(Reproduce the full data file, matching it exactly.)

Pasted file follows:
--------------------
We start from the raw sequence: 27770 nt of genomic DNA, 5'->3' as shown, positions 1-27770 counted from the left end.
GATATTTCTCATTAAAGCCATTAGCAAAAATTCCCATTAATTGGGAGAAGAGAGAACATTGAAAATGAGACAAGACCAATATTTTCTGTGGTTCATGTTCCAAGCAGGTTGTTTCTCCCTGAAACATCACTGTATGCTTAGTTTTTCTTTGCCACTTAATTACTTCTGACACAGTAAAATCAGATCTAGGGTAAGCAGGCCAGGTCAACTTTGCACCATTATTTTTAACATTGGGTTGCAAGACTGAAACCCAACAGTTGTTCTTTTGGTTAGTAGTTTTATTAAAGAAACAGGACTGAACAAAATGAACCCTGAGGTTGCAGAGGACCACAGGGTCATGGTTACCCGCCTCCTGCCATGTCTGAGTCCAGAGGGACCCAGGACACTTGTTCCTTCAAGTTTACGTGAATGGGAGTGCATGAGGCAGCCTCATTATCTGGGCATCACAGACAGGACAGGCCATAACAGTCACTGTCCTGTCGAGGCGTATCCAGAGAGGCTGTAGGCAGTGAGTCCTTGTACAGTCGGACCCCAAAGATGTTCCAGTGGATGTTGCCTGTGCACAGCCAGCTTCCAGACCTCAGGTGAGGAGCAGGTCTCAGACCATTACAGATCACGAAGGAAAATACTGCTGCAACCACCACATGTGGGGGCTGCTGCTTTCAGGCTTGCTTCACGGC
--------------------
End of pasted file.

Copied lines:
We start from the raw sequence: 27770 nt of genomic DNA, 5'->3' as shown, positions 1-27770 counted from the left end.
GATATTTCTCATTAAAGCCATTAGCAAAAATTCCCATTAATTGGGAGAAGAGAGAACATTGAAAATGAGACAAGACCAATATTTTCTGTGGTTCATGTTCCAAGCAGGTTGTTTCTCCCTGAAACATCACTGTATGCTTAGTTTTTCTTTGCCACTTAATTACTTCTGACACAGTAAAATCAGATCTAGGGTAAGCAGGCCAGGTCAACTTTGCACCATTATTTTTAACATTGGGTTGCAAGACTGAAACCCAACAGTTGTTCTTTTGGTTAGTAGTTTTATTAAAGAAACAGGACTGAACAAAATGAACCCTGAGGTTGCAGAGGACCACAGGGTCATGGTTACCCGCCTCCTGCCATGTCTGAGTCCAGAGGGACCCAGGACACTTGTTCCTTCAAGTTTACGTGAATGGGAGTGCATGAGGCAGCCTCATTATCTGGGCATCACAGACAGGACAGGCCATAACAGTCACTGTCCTGTCGAGGCGTATCCAGAGAGGCTGTAGGCAGTGAGTCCTTGTACAGTCGGACCCCAAAGATGTTCCAGTGGATGTTGCCTGTGCACAGCCAGCTTCCAGACCTCAGGTGAGGAGCAGGTCTCAGACCATTACAGATCACGAAGGAAAATACTGCTGCAACCACCACATGTGGGGGCTGCTGCTTTCAGGCTTGCTTCACGGC